At seven, attending the naming ceremony of my now favourite teenager!
My earliest memory is of being made to kneel in a corner facing the wall for pulling someone's glasses off their face, then falling asleep in the dark corner. That someone must have been one of my parents, more likely to be my dad; my mom would never let me fall asleep in a corner.

It is interesting that this is my earliest memory. Why don't I remember being taken to a park, eating an orange, or getting a toy? What about kneeling in a corner makes for a sticky memory?

Friday, March 25, 2016

Meeting Chimamanda Adichie...


I was having trouble sleeping, so I thought I would write about meeting Chimamanda, world famous author and feminist, at Yellow Chilli two days ago.

We had just sauntered into Yellow Chilli for an easy evening and were heading for our table when Ehis spotted her. We could not quickly decide whether to engage her, particularly because it meant interrupting her conversation with her companion, but she seemed to notice our conundrum and waved us over.
A woman once got nasty when she asked to take a picture with me and I said no, because I was exhausted and I looked terrible. Another person once said to me – “you must always smile no matter what.” I thought: “how absurd. Do YOU always smile?” I’m actually quite the smiler but I certainly will not smile if I am upset about something. Everyone has good days and bad days and I treasure my human right to have good days and bad days.
I think the idea of celebrity is that you are supposed always to be ‘on,’ always in performance mode. And I certainly can’t and won’t do that. - Interview with Olisa.tv.

Wednesday, March 16, 2016

I miss my parents...


Last night, I had one of those dreams where I was nine years old again. My dad was a hero, my mom was the love of my life, and my siblings were adorable little tots who thought I was a mini-god.

Life was much easier. My biggest worry was probably our old Windows 95 computer that took nearly ten minutes to boot up. I had no clue what terrorism was, what a job entailed, what it meant to make a budget or pay my own bills, what it was to look for fuel like it was an extraterrestrial liquid, or what it meant to save for the 'future'.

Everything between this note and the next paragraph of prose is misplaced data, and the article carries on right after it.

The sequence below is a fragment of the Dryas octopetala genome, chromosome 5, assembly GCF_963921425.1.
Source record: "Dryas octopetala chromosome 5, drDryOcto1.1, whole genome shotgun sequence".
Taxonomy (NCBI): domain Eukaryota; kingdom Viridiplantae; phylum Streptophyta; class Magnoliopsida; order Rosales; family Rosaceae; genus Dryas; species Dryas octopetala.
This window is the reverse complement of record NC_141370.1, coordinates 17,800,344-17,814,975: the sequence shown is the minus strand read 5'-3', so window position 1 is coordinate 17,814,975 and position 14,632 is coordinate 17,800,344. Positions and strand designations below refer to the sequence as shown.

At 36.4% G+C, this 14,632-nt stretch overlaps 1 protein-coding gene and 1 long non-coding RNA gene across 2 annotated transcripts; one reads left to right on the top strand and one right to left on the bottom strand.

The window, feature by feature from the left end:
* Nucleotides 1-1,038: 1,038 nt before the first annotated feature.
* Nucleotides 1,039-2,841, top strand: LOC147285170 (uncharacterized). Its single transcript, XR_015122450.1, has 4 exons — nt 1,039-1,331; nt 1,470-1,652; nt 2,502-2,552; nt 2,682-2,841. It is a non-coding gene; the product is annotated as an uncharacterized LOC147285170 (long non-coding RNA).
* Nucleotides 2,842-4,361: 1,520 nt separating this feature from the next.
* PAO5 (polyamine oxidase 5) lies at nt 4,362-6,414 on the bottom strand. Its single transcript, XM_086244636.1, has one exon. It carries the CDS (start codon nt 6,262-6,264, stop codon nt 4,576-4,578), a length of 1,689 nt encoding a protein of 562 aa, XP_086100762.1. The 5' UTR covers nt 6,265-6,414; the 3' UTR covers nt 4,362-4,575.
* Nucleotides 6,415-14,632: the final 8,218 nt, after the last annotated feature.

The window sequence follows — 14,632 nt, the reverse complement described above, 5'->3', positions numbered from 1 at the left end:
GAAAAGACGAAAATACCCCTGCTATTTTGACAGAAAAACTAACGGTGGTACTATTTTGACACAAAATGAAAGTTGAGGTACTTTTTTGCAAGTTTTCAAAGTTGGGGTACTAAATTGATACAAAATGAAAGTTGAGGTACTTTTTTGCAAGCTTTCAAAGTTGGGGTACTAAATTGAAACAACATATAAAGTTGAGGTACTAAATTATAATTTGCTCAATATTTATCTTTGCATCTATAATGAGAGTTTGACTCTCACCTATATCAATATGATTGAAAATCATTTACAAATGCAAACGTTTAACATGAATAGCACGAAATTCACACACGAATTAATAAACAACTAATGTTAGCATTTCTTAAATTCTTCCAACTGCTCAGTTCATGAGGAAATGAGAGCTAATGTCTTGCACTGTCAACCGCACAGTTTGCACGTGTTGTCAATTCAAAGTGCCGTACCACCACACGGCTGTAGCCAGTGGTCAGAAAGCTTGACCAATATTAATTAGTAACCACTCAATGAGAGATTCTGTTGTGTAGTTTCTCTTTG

This morning I wished I could go back in time, and be a young child again for a few days. My mom would wake me with a hug first thing in the mornings, and my Dad would ring the bell for morning devotion. Simi would sing all sorts of songs that ensured we would be late for school, and Fehintolu would sleep through the entire thing like the rest of us didn't even exist. I can't possibly get started on the noise, the banter, the fights...

Sometimes I think I grew up too fast. Looking back, I was in such a hurry to come into my own, and leave the nest so I could fly. I was obsessed with 'adulting', and now that I'm here - I have these moments where I don't mind giving it up for a few days.

I'm grateful that I still have both my parents around, and I look forward to escaping to Ibadan sometime soon so I can have a few days of pretending to be a child.

I'll leave you with Mary Schmich's words... "Get to know your parents. You never know when they'll be gone for good. Be nice to your siblings. They're your best link to your past and the people most likely to stick with you in the future."

Have a fab day.

Monday, March 14, 2016

Lekki Building Collapse: We Need A Culture of Responsibility


Leaders don't take responsibility for anything around these parts. Their default reaction is to choose one or more from the options below:

  1. Blame a predecessor,
  2. Issue a muted statement attributing whatever it was to God,
  3. Shed a few crocodile tears ala "dia ris God in everything we are doing",
  4. Deny that it happened,
  5. Insist it was the work of their political detractors.

In most cases, they don't do what leaders should do - take responsibility, own their mess!

I am not often excited at someone losing their job, but I am very pleased that Ambode fired the General Manager of the Lagos Building Control Agency, along with other key officers at the agency. 34 people died because the Building Control Agency didn't do their job properly. They had to be held responsible.

I have long argued that we suffer from a dearth of strong institutions, and I believe this is a step towards strengthening our institutions and ensuring they take responsibility for their jurisdiction. People and agencies need to know that they will be held responsible if things go wrong on their watch, and conversely - that they will be celebrated when great things happen.

It should no longer be business as usual, where Civil Servants spend their days watching Africa Magic and selling fabric to each other.

Think what you want about Ambode. He is on to something!

PS: PRESS RELEASE AFTER THE CUT